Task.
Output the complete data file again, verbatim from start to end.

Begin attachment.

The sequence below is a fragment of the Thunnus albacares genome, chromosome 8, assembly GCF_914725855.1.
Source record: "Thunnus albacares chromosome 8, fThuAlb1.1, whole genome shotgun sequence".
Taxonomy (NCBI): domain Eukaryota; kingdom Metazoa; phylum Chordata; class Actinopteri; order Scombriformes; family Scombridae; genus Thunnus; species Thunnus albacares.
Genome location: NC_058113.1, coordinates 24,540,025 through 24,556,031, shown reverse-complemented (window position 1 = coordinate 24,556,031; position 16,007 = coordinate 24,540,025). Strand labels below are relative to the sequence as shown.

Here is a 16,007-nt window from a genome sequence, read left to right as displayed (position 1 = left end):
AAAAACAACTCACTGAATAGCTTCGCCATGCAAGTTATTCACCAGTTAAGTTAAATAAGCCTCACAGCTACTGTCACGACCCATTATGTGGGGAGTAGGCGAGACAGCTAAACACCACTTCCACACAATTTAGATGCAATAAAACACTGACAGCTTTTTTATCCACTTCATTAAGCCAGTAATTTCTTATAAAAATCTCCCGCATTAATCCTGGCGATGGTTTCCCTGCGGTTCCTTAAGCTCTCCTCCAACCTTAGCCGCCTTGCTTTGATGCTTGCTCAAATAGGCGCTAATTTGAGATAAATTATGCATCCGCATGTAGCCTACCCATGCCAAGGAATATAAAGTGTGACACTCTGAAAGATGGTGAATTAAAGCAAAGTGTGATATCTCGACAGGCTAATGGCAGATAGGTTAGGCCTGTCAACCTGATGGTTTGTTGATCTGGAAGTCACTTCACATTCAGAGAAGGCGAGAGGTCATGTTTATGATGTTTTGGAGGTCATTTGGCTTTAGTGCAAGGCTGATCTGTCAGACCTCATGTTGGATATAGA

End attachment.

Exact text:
The sequence below is a fragment of the Thunnus albacares genome, chromosome 8, assembly GCF_914725855.1.
Source record: "Thunnus albacares chromosome 8, fThuAlb1.1, whole genome shotgun sequence".
Taxonomy (NCBI): domain Eukaryota; kingdom Metazoa; phylum Chordata; class Actinopteri; order Scombriformes; family Scombridae; genus Thunnus; species Thunnus albacares.
Genome location: NC_058113.1, coordinates 24,540,025 through 24,556,031, shown reverse-complemented (window position 1 = coordinate 24,556,031; position 16,007 = coordinate 24,540,025). Strand labels below are relative to the sequence as shown.

Here is a 16,007-nt window from a genome sequence, read left to right as displayed (position 1 = left end):
AAAAACAACTCACTGAATAGCTTCGCCATGCAAGTTATTCACCAGTTAAGTTAAATAAGCCTCACAGCTACTGTCACGACCCATTATGTGGGGAGTAGGCGAGACAGCTAAACACCACTTCCACACAATTTAGATGCAATAAAACACTGACAGCTTTTTTATCCACTTCATTAAGCCAGTAATTTCTTATAAAAATCTCCCGCATTAATCCTGGCGATGGTTTCCCTGCGGTTCCTTAAGCTCTCCTCCAACCTTAGCCGCCTTGCTTTGATGCTTGCTCAAATAGGCGCTAATTTGAGATAAATTATGCATCCGCATGTAGCCTACCCATGCCAAGGAATATAAAGTGTGACACTCTGAAAGATGGTGAATTAAAGCAAAGTGTGATATCTCGACAGGCTAATGGCAGATAGGTTAGGCCTGTCAACCTGATGGTTTGTTGATCTGGAAGTCACTTCACATTCAGAGAAGGCGAGAGGTCATGTTTATGATGTTTTGGAGGTCATTTGGCTTTAGTGCAAGGCTGATCTGTCAGACCTCATGTTGGATATAGA